WASHINGTON (AP) — Substantial reductions in military spending should be part of any budget deal that President Barack Obama negotiates with Congress to avert the so-called "fiscal cliff" of automatic tax hikes and spending cuts, a group of House Republicans and Democrats said Monday.
With just three weeks to the double economic hit, 22 lawmakers endorsed further cuts in projected military spending to address the nation's debt, arguing that long-term, strategic reductions were possible with the end of the war in Iraq and the drawdown in Afghanistan.
"As we transition from wartime to peacetime, and as we confront our nation's fiscal challenges, future defense budgets should reflect the conclusion of these wars and acknowledge that our modern military is able to approach conflicts utilizing fewer but more advanced resources," the lawmakers wrote in a letter to Obama and congressional leaders.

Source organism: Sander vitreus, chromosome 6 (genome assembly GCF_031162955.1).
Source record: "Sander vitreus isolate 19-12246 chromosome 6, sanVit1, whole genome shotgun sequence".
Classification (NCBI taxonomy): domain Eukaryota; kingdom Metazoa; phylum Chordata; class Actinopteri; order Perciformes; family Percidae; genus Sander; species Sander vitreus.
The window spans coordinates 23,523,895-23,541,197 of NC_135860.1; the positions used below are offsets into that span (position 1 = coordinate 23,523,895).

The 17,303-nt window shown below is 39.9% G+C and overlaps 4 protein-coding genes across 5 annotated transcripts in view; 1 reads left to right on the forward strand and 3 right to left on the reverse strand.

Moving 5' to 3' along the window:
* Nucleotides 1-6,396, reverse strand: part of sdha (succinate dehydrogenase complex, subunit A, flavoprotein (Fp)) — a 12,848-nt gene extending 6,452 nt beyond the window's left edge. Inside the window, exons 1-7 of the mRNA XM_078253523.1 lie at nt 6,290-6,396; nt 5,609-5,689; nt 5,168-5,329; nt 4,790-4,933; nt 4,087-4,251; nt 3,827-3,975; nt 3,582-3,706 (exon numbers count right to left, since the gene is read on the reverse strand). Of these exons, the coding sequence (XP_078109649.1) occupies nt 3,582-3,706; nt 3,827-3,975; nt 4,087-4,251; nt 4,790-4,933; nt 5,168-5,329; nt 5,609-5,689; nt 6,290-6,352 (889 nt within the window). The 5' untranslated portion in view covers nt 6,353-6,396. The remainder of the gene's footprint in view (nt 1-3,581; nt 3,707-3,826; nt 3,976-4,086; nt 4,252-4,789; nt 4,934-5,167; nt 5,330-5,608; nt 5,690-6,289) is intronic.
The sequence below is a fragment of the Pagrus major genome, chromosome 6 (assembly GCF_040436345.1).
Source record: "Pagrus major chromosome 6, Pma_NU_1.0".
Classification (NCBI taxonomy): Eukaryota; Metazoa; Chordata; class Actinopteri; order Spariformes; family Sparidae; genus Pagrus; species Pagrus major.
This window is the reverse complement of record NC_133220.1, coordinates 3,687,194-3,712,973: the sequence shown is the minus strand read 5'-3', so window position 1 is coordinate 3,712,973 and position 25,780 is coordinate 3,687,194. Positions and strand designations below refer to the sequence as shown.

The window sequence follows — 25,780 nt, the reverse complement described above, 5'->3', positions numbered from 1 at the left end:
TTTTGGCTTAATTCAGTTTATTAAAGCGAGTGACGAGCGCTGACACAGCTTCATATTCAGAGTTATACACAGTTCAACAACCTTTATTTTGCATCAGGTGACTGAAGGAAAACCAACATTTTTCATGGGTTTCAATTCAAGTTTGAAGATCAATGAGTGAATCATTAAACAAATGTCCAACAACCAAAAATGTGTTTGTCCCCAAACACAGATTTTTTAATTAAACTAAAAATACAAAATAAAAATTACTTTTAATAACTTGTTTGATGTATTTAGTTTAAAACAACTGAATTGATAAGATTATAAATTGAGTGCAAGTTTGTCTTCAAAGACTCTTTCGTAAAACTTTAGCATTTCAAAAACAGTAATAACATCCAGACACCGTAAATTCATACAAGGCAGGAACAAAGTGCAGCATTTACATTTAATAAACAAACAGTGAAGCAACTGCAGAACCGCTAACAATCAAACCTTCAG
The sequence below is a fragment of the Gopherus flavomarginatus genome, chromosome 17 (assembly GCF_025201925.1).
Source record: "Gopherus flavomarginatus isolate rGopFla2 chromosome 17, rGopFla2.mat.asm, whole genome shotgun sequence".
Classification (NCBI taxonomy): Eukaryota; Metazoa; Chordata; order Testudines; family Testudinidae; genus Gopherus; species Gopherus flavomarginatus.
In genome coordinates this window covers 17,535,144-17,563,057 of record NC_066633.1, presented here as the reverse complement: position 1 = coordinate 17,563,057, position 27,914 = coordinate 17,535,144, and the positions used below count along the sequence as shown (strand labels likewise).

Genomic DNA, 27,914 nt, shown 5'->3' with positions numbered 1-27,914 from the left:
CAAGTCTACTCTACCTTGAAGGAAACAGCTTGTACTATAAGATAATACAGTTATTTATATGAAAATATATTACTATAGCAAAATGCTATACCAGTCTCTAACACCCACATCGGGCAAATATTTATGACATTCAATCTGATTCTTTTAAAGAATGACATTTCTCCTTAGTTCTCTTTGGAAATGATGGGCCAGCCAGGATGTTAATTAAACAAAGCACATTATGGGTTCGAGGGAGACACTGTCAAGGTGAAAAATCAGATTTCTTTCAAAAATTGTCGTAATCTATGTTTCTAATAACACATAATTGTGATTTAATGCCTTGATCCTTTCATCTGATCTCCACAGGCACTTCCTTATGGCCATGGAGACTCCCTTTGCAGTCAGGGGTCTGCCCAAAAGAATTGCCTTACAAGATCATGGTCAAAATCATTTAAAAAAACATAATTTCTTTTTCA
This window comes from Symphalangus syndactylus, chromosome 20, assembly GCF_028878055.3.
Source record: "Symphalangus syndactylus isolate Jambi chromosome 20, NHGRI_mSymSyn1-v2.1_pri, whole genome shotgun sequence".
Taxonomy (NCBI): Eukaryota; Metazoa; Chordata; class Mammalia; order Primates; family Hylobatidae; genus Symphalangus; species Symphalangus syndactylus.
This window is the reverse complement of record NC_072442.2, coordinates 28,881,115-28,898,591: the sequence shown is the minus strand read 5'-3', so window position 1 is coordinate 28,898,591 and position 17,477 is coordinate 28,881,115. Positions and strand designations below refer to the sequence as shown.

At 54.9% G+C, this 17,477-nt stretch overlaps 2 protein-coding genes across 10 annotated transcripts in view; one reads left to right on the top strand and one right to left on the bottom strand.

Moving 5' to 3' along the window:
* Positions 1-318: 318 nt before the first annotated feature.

The lawmakers said "substantial defense savings" could be achieved without undermining national security, and they urged Obama, House Speaker John Boehner, R-Ohio, and other congressional leaders to include such savings in any agreement.
Signing the letter were Reps. Barney Frank, D-Mass., and Mick Mulvaney, R-S.C., who earlier this year led a coalition of liberal Democrats and conservative Republicans in persuading the House to cut $1.1 billion from a $608 billion defense bill. It was the clearest signal yet that defense dollars would no longer be spared from budget cuts in a time of astronomical deficits.
Also signing the letter were Reps. Chris Gibson, R-N.Y., a member of the House Armed Services Committee, and Keith Ellison, D-Minn.
The latest Republican proposal in the negotiations with Obama calls for $300 billion in cuts in discretionary spending over 10 years, but it does not specify how much would be cut from defense and domestic programs.
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